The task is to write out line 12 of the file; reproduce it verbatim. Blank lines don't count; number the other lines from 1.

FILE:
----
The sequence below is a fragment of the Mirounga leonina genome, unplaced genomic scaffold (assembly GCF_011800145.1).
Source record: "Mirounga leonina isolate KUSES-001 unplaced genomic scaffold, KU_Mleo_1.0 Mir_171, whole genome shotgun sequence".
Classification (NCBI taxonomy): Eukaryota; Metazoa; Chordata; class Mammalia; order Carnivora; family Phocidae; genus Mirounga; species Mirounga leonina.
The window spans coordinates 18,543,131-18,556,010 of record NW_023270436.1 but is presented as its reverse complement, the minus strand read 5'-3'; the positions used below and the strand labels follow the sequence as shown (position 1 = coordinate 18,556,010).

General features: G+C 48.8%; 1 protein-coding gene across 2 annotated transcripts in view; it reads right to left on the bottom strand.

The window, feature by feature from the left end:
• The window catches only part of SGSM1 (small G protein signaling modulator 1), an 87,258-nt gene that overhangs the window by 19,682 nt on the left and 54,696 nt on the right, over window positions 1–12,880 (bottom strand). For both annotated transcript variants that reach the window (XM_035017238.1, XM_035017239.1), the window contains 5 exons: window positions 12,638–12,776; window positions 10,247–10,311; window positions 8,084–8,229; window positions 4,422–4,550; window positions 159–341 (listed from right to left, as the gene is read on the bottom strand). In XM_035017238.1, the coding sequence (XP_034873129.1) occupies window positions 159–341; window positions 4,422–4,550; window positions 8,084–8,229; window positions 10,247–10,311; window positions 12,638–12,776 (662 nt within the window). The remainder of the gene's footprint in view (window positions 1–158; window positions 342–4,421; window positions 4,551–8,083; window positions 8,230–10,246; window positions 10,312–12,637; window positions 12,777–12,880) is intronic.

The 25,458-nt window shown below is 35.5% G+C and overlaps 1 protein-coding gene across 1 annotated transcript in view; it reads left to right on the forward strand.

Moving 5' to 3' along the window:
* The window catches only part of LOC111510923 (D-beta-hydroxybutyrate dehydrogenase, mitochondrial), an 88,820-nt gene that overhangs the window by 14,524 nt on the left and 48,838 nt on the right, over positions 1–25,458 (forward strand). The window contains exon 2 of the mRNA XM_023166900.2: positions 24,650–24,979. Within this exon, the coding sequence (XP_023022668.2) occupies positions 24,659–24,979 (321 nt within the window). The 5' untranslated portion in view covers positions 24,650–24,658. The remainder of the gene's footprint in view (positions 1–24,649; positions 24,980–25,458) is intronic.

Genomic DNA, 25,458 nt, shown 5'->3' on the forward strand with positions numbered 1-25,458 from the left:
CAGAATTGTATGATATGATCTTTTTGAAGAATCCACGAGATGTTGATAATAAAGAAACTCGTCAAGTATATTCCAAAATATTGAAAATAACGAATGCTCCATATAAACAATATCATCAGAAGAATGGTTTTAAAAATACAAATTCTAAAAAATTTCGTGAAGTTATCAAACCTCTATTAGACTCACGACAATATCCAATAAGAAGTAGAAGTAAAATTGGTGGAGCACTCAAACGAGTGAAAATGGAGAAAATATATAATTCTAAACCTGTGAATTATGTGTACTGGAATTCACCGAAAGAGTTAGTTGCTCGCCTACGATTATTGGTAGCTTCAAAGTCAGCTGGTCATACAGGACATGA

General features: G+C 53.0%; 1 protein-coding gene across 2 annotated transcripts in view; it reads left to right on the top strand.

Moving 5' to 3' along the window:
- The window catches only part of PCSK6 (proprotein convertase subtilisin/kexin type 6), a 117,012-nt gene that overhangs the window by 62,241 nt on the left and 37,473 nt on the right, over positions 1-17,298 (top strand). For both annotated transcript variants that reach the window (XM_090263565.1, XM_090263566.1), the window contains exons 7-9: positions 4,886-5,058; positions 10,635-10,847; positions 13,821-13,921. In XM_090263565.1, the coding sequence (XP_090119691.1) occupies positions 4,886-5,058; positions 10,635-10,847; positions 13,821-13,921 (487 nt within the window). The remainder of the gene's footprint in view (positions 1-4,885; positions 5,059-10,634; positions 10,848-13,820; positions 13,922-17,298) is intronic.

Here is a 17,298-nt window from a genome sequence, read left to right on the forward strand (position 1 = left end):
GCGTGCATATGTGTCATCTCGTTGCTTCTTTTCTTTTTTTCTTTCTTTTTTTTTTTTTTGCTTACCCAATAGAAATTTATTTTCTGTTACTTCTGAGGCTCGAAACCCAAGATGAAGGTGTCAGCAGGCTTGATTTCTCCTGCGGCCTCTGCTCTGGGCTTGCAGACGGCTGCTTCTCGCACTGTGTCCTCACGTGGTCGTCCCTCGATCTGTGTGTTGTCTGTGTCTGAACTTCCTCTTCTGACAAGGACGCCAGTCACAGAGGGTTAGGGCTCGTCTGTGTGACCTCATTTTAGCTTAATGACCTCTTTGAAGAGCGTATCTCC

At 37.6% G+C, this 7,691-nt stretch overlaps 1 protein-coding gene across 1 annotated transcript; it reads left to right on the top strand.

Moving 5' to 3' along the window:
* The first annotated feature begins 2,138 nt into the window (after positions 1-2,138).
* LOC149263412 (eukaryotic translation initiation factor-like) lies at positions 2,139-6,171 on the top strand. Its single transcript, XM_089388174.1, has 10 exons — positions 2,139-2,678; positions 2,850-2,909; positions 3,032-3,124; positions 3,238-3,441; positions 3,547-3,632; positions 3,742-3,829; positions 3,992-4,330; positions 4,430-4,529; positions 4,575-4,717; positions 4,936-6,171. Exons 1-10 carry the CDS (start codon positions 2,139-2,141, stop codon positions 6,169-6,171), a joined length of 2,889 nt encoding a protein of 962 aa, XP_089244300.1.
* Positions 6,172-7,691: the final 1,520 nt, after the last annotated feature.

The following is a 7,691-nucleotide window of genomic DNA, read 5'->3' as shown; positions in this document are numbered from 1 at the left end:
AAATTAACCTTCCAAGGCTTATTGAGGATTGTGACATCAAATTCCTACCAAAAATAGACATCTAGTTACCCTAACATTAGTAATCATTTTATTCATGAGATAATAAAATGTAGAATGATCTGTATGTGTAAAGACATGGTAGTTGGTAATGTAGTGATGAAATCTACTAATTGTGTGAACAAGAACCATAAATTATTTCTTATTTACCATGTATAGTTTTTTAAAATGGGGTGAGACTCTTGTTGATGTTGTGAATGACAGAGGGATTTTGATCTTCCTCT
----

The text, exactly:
CAGAATTGTATGATATGATCTTTTTGAAGAATCCACGAGATGTTGATAATAAAGAAACTCGTCAAGTATATTCCAAAATATTGAAAATAACGAATGCTCCATATAAACAATATCATCAGAAGAATGGTTTTAAAAATACAAATTCTAAAAAATTTCGTGAAGTTATCAAACCTCTATTAGACTCACGACAATATCCAATAAGAAGTAGAAGTAAAATTGGTGGAGCACTCAAACGAGTGAAAATGGAGAAAATATATAATTCTAAACCTGTGAATTATGTGTACTGGAATTCACCGAAAGAGTTAGTTGCTCGCCTACGATTATTGGTAGCTTCAAAGTCAGCTGGTCATACAGGACATGA